Despite those efforts, the EORTC trial failed to provide definitive evidence that IAT improved GIST patient survival after surgery. IFFS, the primary endpoint of that study, showed no significant difference between the two-year IAT group and the control group; the five-year IFFS rates were 87.0% and 84.1%, respectively. In addition, OS was almost equal between the two patient groups (92.7% vs. 91.8% at five years).
Based on the results of the EORTC trial, what adjuvant therapy should we consider for GIST patients? The EORTC trial was a highquality study; it had an enrollment of more than 900 GIST patients, a long follow-up time with median of 4.7 years, and IFFS as the primary endpoint. This author thinks that despite the lack of conclusive results, the study correctly indicated the direction toward the optimized selection of patients who really need IAT after GIST surgery.
Tumor criterion based subset analysis showed only a few imatinibfailure events in patients with intermediate-risk GISTs (n=380). Excellent IFFS was observed even in the control group, allowing us to conclude that intermediate-risk GISTs should be excluded from the indication for IAT. The subset analysis also revealed a better IFFS trend in the IAT group of patients with high-risk GISTs (n=528, p=0.087). These findings suggested that the negative results on IFFS of overall population were mainly due to the good survival of patients with intermediate-risk GISTs and the potential survival benefit of IAT in high-risk GIST patients. As regards OS, on the contrary, the Kaplan-Meier curves of patients with high-risk GISTs were very similar between the two groups. These findings seemed to contradict the current understanding that IAT is necessary for high-risk GIST patients. The SSGXVIII/AIO trial had more patients with tumor rupture, an extremely high risk factor for recurrence, than the EORTC trial (20% vs. 11%). A similar trend was seen for tumors with high mitotic indices (>10/high power field) (39% vs. 21%). The difference in patient population between the two trials may have resulted in the conflicting OS data. Overall, IAT is indispensable to patients who have a very high risk of recurrence, as indicated in the SSGXVIII/AIO trial, whereas it would be optional for patients who have a moderate risk of recurrence regardless of pathological tumor classification. It should be noted, however, that the no-adjuvant strategy would be a reasonable choice when recurrence is detected early on and salvage imatinib therapy is implemented.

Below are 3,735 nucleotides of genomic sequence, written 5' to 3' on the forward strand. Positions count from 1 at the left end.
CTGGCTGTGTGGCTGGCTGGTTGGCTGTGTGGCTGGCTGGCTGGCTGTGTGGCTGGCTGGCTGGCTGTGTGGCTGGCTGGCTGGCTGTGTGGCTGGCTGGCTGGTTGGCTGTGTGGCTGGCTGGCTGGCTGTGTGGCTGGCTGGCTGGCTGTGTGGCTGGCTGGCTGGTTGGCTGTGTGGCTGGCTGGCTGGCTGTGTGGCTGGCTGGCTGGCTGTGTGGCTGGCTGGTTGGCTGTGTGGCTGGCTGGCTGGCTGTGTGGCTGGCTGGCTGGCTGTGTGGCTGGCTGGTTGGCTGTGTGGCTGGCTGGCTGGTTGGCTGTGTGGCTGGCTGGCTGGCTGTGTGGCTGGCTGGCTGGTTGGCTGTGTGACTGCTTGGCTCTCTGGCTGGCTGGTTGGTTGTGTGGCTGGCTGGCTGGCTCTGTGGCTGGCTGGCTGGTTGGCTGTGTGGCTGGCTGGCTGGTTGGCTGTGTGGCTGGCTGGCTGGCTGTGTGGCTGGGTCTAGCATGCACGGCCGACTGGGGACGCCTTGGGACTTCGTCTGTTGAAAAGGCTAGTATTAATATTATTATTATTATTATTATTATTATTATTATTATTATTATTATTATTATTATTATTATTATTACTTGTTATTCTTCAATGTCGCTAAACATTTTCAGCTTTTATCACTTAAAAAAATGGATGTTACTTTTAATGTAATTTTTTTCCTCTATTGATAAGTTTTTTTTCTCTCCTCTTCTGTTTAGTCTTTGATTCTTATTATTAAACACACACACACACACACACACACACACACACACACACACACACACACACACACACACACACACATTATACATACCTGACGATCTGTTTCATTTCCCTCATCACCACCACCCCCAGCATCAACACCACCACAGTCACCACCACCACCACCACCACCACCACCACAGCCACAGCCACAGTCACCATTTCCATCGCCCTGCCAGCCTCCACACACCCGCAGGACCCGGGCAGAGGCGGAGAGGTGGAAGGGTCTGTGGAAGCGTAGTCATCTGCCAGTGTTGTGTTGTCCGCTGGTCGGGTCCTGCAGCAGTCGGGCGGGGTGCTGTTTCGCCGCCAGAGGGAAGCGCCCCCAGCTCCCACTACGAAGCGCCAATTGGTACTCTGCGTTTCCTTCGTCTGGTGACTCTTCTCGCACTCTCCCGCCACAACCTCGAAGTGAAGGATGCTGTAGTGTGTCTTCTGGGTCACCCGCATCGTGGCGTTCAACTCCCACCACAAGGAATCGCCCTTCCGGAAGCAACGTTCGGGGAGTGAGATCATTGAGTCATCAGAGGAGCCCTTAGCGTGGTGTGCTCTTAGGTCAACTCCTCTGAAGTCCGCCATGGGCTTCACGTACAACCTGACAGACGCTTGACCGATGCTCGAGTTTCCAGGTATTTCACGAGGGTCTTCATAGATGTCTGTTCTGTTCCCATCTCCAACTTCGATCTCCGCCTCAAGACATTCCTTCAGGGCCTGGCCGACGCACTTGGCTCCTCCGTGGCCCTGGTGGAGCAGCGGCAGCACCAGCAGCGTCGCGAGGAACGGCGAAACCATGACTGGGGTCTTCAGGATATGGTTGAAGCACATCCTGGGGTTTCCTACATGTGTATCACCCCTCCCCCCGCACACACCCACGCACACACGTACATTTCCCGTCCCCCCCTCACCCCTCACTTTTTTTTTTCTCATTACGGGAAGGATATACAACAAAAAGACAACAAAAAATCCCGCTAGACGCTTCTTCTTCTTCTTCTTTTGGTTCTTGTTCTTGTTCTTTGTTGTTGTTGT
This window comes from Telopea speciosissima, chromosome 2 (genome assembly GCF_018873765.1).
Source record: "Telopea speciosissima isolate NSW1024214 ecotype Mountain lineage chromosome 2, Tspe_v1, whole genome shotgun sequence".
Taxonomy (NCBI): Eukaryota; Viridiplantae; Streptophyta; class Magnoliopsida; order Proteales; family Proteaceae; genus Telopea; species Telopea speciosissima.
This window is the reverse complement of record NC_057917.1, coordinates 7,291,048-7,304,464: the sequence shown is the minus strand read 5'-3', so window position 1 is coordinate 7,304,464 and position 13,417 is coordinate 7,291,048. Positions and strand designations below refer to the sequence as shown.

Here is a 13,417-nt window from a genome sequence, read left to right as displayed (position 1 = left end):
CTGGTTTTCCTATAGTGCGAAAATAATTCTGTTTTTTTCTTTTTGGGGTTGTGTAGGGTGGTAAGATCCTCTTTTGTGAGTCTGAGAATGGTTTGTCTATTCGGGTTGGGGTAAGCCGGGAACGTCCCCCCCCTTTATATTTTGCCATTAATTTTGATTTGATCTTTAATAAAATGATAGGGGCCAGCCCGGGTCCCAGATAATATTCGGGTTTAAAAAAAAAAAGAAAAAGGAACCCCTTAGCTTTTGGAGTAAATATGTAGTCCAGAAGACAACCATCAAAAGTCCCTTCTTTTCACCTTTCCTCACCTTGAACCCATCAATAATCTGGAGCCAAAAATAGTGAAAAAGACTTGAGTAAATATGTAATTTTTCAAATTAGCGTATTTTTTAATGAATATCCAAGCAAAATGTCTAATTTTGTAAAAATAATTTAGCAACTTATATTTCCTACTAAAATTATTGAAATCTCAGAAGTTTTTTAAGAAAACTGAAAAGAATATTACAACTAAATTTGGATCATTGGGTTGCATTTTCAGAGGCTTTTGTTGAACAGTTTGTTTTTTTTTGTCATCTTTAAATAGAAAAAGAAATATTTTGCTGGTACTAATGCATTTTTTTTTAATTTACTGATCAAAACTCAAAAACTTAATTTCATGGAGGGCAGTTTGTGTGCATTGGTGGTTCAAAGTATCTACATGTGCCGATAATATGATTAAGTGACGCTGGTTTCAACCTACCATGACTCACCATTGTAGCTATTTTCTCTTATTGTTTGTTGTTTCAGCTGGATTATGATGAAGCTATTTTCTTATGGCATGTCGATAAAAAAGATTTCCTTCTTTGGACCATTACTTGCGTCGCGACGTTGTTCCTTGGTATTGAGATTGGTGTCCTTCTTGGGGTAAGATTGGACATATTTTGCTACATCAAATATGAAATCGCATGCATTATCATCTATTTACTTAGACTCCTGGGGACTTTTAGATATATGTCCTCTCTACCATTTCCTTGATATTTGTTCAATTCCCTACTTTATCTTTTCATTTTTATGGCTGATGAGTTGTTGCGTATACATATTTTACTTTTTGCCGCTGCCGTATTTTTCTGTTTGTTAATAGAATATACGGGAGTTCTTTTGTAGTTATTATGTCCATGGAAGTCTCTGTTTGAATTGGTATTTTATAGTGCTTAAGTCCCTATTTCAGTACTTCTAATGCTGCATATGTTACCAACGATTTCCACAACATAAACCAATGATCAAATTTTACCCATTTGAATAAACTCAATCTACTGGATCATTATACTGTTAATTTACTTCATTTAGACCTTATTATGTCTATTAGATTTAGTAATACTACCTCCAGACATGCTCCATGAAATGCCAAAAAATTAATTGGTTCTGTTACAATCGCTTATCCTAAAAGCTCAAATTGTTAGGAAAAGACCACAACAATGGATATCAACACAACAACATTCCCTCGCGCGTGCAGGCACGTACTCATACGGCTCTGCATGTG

The EORTC trial provided solid information for considering the IAT strategy for GIST patients, although it failed to demonstrate the need for IAT. The new results of the EORTC trial will prompt us to reconsider the recommendation of IAT for GIST patients. The European Society for Medical Oncology revises the clinical guidelines for GISTs every two years. Special attention is given to how European experts will clinically interpret their own study.